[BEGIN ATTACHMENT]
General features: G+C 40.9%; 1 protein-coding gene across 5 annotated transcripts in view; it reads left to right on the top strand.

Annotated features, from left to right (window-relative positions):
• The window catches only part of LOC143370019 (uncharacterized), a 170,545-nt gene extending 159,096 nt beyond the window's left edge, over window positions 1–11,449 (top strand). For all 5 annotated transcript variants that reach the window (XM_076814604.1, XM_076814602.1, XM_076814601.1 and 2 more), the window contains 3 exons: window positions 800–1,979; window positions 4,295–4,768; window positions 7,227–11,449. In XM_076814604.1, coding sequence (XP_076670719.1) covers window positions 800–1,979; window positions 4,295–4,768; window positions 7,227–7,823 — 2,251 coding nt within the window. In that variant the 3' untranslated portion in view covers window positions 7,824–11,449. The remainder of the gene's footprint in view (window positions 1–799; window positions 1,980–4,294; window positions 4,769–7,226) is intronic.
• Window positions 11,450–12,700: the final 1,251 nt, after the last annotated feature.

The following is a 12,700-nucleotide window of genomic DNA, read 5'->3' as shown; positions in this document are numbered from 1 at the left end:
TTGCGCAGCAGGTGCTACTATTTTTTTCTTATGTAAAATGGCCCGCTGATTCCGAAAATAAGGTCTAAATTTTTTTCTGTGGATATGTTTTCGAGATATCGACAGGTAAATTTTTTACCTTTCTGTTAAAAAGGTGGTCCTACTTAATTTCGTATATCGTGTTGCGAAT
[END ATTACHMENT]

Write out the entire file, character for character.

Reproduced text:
General features: G+C 40.9%; 1 protein-coding gene across 5 annotated transcripts in view; it reads left to right on the top strand.

Annotated features, from left to right (window-relative positions):
• The window catches only part of LOC143370019 (uncharacterized), a 170,545-nt gene extending 159,096 nt beyond the window's left edge, over window positions 1–11,449 (top strand). For all 5 annotated transcript variants that reach the window (XM_076814604.1, XM_076814602.1, XM_076814601.1 and 2 more), the window contains 3 exons: window positions 800–1,979; window positions 4,295–4,768; window positions 7,227–11,449. In XM_076814604.1, coding sequence (XP_076670719.1) covers window positions 800–1,979; window positions 4,295–4,768; window positions 7,227–7,823 — 2,251 coding nt within the window. In that variant the 3' untranslated portion in view covers window positions 7,824–11,449. The remainder of the gene's footprint in view (window positions 1–799; window positions 1,980–4,294; window positions 4,769–7,226) is intronic.
• Window positions 11,450–12,700: the final 1,251 nt, after the last annotated feature.

The following is a 12,700-nucleotide window of genomic DNA, read 5'->3' as shown; positions in this document are numbered from 1 at the left end:
TTGCGCAGCAGGTGCTACTATTTTTTTCTTATGTAAAATGGCCCGCTGATTCCGAAAATAAGGTCTAAATTTTTTTCTGTGGATATGTTTTCGAGATATCGACAGGTAAATTTTTTACCTTTCTGTTAAAAAGGTGGTCCTACTTAATTTCGTATATCGTGTTGCGAAT